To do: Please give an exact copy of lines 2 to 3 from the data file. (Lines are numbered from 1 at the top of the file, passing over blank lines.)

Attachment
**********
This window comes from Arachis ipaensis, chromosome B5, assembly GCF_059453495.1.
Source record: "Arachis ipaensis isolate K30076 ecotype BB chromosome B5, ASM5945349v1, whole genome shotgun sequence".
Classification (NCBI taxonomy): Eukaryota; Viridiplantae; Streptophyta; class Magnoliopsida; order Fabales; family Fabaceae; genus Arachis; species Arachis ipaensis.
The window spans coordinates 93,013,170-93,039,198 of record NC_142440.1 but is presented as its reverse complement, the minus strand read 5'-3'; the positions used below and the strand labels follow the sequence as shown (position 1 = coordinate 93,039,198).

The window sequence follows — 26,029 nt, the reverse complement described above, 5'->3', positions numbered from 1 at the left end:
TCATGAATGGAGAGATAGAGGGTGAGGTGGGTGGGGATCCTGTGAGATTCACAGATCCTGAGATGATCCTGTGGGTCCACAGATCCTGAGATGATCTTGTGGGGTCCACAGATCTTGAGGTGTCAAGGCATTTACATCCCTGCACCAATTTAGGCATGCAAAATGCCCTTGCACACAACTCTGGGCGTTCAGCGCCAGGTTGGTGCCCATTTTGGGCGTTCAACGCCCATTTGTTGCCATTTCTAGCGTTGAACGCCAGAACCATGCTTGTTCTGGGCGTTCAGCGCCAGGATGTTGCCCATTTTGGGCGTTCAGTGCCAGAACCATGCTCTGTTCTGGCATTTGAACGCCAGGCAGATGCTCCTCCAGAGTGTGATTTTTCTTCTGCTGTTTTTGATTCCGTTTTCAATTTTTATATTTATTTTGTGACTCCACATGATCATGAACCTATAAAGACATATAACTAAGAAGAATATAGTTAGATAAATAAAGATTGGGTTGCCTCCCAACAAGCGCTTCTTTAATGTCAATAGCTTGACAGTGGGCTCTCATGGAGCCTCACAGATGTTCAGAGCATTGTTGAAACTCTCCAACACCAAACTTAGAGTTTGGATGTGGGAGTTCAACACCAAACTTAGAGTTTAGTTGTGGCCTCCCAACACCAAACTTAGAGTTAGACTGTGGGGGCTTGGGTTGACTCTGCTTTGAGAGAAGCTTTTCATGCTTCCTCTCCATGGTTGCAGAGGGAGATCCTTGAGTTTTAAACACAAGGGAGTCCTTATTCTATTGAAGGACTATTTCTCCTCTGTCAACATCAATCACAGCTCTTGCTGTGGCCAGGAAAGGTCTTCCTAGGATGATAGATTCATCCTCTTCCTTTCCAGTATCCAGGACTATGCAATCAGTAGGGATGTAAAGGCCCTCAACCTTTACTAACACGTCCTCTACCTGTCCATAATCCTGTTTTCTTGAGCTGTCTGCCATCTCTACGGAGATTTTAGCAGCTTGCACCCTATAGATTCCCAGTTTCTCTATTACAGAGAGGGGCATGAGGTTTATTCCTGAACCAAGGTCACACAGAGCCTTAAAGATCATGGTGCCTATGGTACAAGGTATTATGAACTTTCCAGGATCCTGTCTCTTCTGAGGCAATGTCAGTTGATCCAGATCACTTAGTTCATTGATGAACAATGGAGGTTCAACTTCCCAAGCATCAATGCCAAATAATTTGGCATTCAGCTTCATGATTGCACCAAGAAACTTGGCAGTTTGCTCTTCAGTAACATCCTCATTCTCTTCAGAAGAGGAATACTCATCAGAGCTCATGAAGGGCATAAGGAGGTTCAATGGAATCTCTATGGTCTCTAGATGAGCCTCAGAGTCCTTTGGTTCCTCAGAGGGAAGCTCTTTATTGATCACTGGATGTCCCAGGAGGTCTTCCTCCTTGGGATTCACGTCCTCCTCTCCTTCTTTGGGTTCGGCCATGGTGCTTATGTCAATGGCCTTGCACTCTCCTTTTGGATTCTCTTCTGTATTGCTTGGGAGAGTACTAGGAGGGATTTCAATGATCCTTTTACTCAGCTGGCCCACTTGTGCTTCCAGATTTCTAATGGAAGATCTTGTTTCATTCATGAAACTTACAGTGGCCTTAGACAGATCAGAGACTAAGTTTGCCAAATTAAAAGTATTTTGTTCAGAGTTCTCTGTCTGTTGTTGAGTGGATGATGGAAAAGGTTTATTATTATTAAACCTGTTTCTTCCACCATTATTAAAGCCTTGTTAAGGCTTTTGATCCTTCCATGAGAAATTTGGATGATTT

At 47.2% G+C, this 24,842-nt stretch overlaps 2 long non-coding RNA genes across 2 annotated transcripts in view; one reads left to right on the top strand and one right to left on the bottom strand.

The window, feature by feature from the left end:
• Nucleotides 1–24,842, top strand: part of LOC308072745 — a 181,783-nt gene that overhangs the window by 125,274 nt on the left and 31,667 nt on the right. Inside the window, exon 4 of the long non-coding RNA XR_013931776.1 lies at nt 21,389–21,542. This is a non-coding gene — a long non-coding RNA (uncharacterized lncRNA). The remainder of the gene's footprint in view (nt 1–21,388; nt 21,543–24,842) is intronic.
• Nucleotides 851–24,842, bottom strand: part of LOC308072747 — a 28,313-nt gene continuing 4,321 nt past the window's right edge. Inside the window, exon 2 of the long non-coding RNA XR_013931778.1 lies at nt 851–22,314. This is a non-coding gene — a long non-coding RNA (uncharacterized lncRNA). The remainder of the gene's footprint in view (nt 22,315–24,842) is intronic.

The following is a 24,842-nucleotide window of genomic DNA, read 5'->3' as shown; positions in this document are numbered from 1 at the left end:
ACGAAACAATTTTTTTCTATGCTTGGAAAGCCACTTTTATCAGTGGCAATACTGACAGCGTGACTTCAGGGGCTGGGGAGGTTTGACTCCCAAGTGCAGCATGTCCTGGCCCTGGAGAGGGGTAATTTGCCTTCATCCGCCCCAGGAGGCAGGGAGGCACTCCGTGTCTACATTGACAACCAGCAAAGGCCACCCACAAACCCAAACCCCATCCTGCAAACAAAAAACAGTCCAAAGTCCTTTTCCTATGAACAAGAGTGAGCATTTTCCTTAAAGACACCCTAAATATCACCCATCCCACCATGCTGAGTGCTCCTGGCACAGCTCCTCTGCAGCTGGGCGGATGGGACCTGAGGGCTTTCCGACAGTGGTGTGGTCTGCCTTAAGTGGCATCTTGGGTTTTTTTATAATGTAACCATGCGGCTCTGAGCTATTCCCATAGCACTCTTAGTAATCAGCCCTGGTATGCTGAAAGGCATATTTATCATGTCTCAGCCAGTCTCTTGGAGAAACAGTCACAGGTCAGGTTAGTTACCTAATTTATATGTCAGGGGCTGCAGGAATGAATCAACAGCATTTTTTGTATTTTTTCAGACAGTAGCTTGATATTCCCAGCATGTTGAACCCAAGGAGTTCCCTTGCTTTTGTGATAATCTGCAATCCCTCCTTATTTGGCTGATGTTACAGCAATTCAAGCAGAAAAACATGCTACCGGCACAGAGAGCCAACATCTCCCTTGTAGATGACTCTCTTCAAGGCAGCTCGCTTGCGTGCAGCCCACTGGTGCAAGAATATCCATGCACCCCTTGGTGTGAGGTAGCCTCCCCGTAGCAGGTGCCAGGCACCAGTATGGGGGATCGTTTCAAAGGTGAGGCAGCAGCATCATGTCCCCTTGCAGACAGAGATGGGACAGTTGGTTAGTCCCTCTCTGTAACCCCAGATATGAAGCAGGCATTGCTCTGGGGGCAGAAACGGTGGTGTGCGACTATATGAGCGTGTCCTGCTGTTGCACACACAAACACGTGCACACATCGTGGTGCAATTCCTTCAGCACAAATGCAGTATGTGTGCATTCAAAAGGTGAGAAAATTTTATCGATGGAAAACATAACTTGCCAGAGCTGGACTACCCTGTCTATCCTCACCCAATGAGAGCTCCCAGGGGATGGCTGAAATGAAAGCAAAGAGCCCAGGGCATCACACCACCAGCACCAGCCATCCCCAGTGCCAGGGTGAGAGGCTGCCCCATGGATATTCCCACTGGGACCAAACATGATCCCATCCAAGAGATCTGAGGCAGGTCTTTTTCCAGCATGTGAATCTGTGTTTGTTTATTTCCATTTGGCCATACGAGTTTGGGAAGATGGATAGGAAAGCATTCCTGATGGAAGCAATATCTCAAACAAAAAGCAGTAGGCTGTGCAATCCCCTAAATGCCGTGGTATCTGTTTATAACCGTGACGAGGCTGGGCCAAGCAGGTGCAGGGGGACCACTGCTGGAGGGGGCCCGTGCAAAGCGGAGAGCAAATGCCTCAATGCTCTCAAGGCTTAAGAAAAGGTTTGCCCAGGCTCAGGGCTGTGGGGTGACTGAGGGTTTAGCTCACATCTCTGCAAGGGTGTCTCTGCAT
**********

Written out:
Source record: "Arachis ipaensis isolate K30076 ecotype BB chromosome B5, ASM5945349v1, whole genome shotgun sequence".
Classification (NCBI taxonomy): Eukaryota; Viridiplantae; Streptophyta; class Magnoliopsida; order Fabales; family Fabaceae; genus Arachis; species Arachis ipaensis.